San Lorenzo is the fifth biggest team in Argentina (so a big team in South America). It hadn't won a Copa Libertadores ever up until 2014. Bauza plays a more low-line style, more "deffensive" if I may keep using those terms. However, San Lorenzo played with "cautious mentality" and managed to win the cup despite being the "big team" instead of an "underdog"

Edited by TaPele
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Just now, TaPele said:

This new tactic isn't that direct and "counter-attacking focused" is it? I've unselected "more direct passes" or "higher tempo" and let the tactic instructions adjust to the mentality.

Apologies in advance, I'm going to mention some things that you might already know - I have no intention to be patronising.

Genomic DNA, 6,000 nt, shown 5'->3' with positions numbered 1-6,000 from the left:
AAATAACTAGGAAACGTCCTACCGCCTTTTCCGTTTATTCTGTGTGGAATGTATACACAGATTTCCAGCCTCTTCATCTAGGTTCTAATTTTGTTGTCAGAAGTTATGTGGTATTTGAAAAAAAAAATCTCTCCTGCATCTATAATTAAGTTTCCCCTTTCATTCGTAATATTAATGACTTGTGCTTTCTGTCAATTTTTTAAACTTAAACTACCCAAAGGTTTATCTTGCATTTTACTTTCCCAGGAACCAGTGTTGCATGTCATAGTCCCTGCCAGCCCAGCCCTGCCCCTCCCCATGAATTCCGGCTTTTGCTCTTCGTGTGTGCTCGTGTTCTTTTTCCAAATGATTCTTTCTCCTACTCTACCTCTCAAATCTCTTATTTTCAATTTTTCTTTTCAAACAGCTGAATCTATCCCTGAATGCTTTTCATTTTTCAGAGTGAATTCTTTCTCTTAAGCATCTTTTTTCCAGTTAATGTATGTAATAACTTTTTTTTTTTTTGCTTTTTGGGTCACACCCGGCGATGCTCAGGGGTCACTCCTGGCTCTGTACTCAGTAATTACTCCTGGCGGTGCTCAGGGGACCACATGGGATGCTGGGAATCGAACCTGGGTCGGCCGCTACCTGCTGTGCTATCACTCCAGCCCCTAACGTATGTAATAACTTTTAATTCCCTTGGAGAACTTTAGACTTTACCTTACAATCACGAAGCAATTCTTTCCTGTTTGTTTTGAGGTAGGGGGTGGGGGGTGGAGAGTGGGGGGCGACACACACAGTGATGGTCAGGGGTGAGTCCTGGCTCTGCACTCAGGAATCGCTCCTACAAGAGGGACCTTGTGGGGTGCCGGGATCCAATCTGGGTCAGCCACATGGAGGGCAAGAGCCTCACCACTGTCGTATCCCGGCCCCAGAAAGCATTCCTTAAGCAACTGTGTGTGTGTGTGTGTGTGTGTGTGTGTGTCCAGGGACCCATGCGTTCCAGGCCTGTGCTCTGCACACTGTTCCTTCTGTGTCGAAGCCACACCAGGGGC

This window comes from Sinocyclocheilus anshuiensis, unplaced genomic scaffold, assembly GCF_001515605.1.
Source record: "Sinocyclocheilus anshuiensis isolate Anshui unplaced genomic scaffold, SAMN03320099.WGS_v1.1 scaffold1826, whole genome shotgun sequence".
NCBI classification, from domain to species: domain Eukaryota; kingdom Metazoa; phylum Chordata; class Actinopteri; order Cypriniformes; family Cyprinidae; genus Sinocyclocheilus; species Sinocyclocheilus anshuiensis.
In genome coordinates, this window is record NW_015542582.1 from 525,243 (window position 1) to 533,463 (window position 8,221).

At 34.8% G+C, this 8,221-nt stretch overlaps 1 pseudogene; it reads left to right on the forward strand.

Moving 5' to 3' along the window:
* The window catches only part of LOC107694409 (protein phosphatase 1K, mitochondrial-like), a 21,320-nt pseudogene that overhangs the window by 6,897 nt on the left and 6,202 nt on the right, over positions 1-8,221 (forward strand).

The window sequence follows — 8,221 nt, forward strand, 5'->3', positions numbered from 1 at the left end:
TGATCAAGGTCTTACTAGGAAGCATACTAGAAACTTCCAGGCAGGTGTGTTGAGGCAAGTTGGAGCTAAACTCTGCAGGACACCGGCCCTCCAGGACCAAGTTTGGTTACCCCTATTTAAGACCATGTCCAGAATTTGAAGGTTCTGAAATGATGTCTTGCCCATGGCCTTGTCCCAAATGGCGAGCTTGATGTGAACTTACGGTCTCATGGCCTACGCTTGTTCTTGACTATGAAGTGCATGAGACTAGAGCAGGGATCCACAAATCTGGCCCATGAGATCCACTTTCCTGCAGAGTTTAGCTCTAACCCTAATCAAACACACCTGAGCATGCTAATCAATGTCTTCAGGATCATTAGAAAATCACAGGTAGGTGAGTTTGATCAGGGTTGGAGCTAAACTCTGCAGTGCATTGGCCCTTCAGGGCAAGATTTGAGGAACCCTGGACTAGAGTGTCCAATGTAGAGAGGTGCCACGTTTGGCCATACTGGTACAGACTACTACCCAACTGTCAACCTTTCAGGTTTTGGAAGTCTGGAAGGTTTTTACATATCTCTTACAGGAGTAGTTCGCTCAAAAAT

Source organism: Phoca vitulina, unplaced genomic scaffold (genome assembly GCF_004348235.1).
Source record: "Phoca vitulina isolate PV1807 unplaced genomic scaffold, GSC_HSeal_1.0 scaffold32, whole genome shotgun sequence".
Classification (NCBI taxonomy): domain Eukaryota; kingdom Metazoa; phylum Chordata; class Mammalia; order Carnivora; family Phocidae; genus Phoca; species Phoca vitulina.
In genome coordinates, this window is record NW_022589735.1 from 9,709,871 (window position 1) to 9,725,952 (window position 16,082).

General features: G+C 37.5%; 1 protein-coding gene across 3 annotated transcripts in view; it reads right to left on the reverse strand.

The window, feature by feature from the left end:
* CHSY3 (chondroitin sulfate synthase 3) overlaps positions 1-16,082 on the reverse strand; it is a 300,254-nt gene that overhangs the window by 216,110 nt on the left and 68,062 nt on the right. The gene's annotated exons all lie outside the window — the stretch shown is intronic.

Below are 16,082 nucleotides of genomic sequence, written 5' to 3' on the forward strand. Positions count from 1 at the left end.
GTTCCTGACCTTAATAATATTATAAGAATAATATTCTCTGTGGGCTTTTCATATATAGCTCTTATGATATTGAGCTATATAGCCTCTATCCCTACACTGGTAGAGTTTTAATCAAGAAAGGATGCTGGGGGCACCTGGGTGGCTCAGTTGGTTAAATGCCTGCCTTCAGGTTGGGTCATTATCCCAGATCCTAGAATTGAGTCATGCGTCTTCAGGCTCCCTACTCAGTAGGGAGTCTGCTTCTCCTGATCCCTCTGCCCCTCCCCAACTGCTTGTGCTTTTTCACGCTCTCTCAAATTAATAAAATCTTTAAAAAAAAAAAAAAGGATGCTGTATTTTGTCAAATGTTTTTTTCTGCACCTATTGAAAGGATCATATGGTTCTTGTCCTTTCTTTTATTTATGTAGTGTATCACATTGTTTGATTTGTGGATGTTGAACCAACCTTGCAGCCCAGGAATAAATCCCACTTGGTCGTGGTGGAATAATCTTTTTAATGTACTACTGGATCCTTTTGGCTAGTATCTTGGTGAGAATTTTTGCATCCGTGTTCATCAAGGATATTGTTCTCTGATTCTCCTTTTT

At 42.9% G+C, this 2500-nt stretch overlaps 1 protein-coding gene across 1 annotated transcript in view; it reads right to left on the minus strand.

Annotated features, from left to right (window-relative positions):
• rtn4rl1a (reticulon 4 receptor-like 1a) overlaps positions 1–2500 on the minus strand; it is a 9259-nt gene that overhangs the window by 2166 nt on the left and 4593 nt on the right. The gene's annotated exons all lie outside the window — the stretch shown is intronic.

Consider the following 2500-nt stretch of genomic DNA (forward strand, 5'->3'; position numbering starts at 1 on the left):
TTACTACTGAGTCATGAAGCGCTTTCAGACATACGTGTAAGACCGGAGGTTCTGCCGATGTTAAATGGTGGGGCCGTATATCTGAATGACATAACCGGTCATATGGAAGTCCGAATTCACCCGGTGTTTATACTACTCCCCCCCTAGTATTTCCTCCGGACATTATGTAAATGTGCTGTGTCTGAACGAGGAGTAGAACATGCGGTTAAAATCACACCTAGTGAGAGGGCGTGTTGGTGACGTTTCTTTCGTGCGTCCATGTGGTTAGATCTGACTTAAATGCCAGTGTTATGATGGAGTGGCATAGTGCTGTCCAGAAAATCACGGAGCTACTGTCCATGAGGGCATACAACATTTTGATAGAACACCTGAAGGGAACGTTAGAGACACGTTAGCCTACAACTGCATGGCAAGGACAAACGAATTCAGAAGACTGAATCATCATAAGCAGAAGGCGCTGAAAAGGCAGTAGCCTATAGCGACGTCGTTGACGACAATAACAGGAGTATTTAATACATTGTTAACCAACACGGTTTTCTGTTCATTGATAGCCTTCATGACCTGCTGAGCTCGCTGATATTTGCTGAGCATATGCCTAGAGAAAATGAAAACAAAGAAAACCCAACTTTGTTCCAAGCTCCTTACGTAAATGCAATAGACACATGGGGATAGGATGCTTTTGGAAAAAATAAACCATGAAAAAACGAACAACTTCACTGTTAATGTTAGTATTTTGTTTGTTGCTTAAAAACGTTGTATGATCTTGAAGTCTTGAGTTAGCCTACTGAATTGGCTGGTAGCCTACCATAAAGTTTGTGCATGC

When you change mentality, it makes small changes to a lot of different areas.  For example, if you check the "In Possession"  instructions on Balanced and then again on Attacking you will notice the following:

  • Width: Standard to Fairly Wide
  • Passing Directness: Standard to Slightly More Direct
  • Tempo: Standard to Higher

Similarly, you will see slight changes to defensive line and line of engagement.  So, even without increasing the sliders, you are still playing Slightly More Direct with a Higher tempo.